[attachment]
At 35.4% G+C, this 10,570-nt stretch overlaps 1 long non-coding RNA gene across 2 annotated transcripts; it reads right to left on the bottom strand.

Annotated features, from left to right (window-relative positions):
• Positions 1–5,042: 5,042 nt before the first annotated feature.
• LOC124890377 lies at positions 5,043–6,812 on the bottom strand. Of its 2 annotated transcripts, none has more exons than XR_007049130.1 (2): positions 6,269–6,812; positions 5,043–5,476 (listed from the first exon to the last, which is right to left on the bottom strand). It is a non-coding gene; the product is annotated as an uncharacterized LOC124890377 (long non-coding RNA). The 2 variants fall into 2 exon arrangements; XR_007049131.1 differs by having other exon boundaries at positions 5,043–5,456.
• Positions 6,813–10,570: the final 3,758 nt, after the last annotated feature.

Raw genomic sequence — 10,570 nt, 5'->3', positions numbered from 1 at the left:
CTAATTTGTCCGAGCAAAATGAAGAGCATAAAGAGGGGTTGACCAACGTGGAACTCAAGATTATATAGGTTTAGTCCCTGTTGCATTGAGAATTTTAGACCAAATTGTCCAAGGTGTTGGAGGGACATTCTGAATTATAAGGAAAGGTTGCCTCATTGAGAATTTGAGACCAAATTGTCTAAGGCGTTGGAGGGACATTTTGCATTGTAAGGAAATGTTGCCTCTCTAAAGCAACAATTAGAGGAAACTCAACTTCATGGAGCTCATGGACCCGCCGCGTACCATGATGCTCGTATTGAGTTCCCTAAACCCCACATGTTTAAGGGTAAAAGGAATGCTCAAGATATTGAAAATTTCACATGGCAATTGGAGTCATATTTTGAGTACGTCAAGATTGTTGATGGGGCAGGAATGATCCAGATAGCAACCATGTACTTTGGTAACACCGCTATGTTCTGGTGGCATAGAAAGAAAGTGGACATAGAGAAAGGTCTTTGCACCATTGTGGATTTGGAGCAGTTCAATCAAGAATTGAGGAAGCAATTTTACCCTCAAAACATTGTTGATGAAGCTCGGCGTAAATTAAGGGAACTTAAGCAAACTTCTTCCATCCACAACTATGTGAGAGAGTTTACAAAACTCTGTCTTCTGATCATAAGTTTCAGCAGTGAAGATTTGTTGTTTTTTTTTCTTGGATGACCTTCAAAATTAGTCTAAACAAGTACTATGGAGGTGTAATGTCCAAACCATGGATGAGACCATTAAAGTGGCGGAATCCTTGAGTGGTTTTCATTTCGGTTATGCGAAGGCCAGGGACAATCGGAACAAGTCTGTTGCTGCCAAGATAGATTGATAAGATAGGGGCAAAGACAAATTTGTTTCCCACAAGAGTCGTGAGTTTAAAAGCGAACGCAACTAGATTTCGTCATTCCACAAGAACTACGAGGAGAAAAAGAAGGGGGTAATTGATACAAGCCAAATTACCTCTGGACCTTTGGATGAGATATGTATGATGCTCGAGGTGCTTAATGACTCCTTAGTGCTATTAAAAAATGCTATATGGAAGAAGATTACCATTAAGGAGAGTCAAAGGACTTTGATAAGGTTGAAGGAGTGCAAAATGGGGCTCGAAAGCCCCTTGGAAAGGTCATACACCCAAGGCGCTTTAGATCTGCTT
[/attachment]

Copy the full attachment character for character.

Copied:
At 35.4% G+C, this 10,570-nt stretch overlaps 1 long non-coding RNA gene across 2 annotated transcripts; it reads right to left on the bottom strand.

Annotated features, from left to right (window-relative positions):
• Positions 1–5,042: 5,042 nt before the first annotated feature.
• LOC124890377 lies at positions 5,043–6,812 on the bottom strand. Of its 2 annotated transcripts, none has more exons than XR_007049130.1 (2): positions 6,269–6,812; positions 5,043–5,476 (listed from the first exon to the last, which is right to left on the bottom strand). It is a non-coding gene; the product is annotated as an uncharacterized LOC124890377 (long non-coding RNA). The 2 variants fall into 2 exon arrangements; XR_007049131.1 differs by having other exon boundaries at positions 5,043–5,456.
• Positions 6,813–10,570: the final 3,758 nt, after the last annotated feature.

Raw genomic sequence — 10,570 nt, 5'->3', positions numbered from 1 at the left:
CTAATTTGTCCGAGCAAAATGAAGAGCATAAAGAGGGGTTGACCAACGTGGAACTCAAGATTATATAGGTTTAGTCCCTGTTGCATTGAGAATTTTAGACCAAATTGTCCAAGGTGTTGGAGGGACATTCTGAATTATAAGGAAAGGTTGCCTCATTGAGAATTTGAGACCAAATTGTCTAAGGCGTTGGAGGGACATTTTGCATTGTAAGGAAATGTTGCCTCTCTAAAGCAACAATTAGAGGAAACTCAACTTCATGGAGCTCATGGACCCGCCGCGTACCATGATGCTCGTATTGAGTTCCCTAAACCCCACATGTTTAAGGGTAAAAGGAATGCTCAAGATATTGAAAATTTCACATGGCAATTGGAGTCATATTTTGAGTACGTCAAGATTGTTGATGGGGCAGGAATGATCCAGATAGCAACCATGTACTTTGGTAACACCGCTATGTTCTGGTGGCATAGAAAGAAAGTGGACATAGAGAAAGGTCTTTGCACCATTGTGGATTTGGAGCAGTTCAATCAAGAATTGAGGAAGCAATTTTACCCTCAAAACATTGTTGATGAAGCTCGGCGTAAATTAAGGGAACTTAAGCAAACTTCTTCCATCCACAACTATGTGAGAGAGTTTACAAAACTCTGTCTTCTGATCATAAGTTTCAGCAGTGAAGATTTGTTGTTTTTTTTTCTTGGATGACCTTCAAAATTAGTCTAAACAAGTACTATGGAGGTGTAATGTCCAAACCATGGATGAGACCATTAAAGTGGCGGAATCCTTGAGTGGTTTTCATTTCGGTTATGCGAAGGCCAGGGACAATCGGAACAAGTCTGTTGCTGCCAAGATAGATTGATAAGATAGGGGCAAAGACAAATTTGTTTCCCACAAGAGTCGTGAGTTTAAAAGCGAACGCAACTAGATTTCGTCATTCCACAAGAACTACGAGGAGAAAAAGAAGGGGGTAATTGATACAAGCCAAATTACCTCTGGACCTTTGGATGAGATATGTATGATGCTCGAGGTGCTTAATGACTCCTTAGTGCTATTAAAAAATGCTATATGGAAGAAGATTACCATTAAGGAGAGTCAAAGGACTTTGATAAGGTTGAAGGAGTGCAAAATGGGGCTCGAAAGCCCCTTGGAAAGGTCATACACCCAAGGCGCTTTAGATCTGCTT